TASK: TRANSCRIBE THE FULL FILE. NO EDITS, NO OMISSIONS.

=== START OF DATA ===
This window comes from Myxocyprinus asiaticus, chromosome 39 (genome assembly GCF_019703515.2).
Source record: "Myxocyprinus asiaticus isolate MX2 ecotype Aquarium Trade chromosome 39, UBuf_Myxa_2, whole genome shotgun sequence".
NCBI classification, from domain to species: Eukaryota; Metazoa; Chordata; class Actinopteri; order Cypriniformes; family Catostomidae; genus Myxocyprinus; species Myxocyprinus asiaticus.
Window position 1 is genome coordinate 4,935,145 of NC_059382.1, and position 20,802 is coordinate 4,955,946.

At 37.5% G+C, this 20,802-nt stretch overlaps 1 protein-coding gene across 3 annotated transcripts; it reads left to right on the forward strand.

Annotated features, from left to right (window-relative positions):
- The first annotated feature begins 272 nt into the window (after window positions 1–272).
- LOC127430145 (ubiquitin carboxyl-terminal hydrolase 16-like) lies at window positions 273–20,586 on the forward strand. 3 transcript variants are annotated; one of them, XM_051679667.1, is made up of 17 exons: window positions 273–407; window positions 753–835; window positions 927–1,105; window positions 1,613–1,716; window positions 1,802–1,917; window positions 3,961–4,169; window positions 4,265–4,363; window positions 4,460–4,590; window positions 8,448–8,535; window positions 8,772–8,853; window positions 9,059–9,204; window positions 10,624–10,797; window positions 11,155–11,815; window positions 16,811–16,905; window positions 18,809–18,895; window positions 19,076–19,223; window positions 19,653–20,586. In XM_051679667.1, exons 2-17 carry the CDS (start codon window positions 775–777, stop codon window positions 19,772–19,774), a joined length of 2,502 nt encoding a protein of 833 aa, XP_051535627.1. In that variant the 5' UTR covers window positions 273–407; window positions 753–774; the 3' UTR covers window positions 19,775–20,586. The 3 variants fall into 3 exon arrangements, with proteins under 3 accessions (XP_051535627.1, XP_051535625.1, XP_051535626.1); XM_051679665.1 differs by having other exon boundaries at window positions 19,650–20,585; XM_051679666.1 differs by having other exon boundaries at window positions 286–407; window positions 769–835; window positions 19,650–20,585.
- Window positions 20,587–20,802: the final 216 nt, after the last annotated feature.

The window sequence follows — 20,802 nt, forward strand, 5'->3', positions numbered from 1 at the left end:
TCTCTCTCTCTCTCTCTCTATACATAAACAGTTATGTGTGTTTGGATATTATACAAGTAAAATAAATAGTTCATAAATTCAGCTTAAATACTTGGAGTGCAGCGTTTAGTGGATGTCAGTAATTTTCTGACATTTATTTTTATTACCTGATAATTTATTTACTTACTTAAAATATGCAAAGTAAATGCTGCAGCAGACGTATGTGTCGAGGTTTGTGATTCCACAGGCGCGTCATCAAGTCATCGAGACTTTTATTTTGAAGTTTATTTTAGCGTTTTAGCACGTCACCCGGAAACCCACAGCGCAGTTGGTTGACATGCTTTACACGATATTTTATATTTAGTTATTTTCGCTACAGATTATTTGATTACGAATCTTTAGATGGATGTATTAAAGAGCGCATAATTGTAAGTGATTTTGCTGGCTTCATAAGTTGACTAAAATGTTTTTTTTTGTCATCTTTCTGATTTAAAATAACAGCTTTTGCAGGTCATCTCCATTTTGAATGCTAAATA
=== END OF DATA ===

This window comes from Myxocyprinus asiaticus, chromosome 39 (genome assembly GCF_019703515.2).
Source record: "Myxocyprinus asiaticus isolate MX2 ecotype Aquarium Trade chromosome 39, UBuf_Myxa_2, whole genome shotgun sequence".
NCBI classification, from domain to species: Eukaryota; Metazoa; Chordata; class Actinopteri; order Cypriniformes; family Catostomidae; genus Myxocyprinus; species Myxocyprinus asiaticus.
Window position 1 is genome coordinate 4,935,145 of NC_059382.1, and position 20,802 is coordinate 4,955,946.

At 37.5% G+C, this 20,802-nt stretch overlaps 1 protein-coding gene across 3 annotated transcripts; it reads left to right on the forward strand.

Annotated features, from left to right (window-relative positions):
- The first annotated feature begins 272 nt into the window (after window positions 1–272).
- LOC127430145 (ubiquitin carboxyl-terminal hydrolase 16-like) lies at window positions 273–20,586 on the forward strand. 3 transcript variants are annotated; one of them, XM_051679667.1, is made up of 17 exons: window positions 273–407; window positions 753–835; window positions 927–1,105; window positions 1,613–1,716; window positions 1,802–1,917; window positions 3,961–4,169; window positions 4,265–4,363; window positions 4,460–4,590; window positions 8,448–8,535; window positions 8,772–8,853; window positions 9,059–9,204; window positions 10,624–10,797; window positions 11,155–11,815; window positions 16,811–16,905; window positions 18,809–18,895; window positions 19,076–19,223; window positions 19,653–20,586. In XM_051679667.1, exons 2-17 carry the CDS (start codon window positions 775–777, stop codon window positions 19,772–19,774), a joined length of 2,502 nt encoding a protein of 833 aa, XP_051535627.1. In that variant the 5' UTR covers window positions 273–407; window positions 753–774; the 3' UTR covers window positions 19,775–20,586. The 3 variants fall into 3 exon arrangements, with proteins under 3 accessions (XP_051535627.1, XP_051535625.1, XP_051535626.1); XM_051679665.1 differs by having other exon boundaries at window positions 19,650–20,585; XM_051679666.1 differs by having other exon boundaries at window positions 286–407; window positions 769–835; window positions 19,650–20,585.
- Window positions 20,587–20,802: the final 216 nt, after the last annotated feature.

The window sequence follows — 20,802 nt, forward strand, 5'->3', positions numbered from 1 at the left end:
TCTCTCTCTCTCTCTCTCTATACATAAACAGTTATGTGTGTTTGGATATTATACAAGTAAAATAAATAGTTCATAAATTCAGCTTAAATACTTGGAGTGCAGCGTTTAGTGGATGTCAGTAATTTTCTGACATTTATTTTTATTACCTGATAATTTATTTACTTACTTAAAATATGCAAAGTAAATGCTGCAGCAGACGTATGTGTCGAGGTTTGTGATTCCACAGGCGCGTCATCAAGTCATCGAGACTTTTATTTTGAAGTTTATTTTAGCGTTTTAGCACGTCACCCGGAAACCCACAGCGCAGTTGGTTGACATGCTTTACACGATATTTTATATTTAGTTATTTTCGCTACAGATTATTTGATTACGAATCTTTAGATGGATGTATTAAAGAGCGCATAATTGTAAGTGATTTTGCTGGCTTCATAAGTTGACTAAAATGTTTTTTTTTGTCATCTTTCTGATTTAAAATAACAGCTTTTGCAGGTCATCTCCATTTTGAATGCTAAATA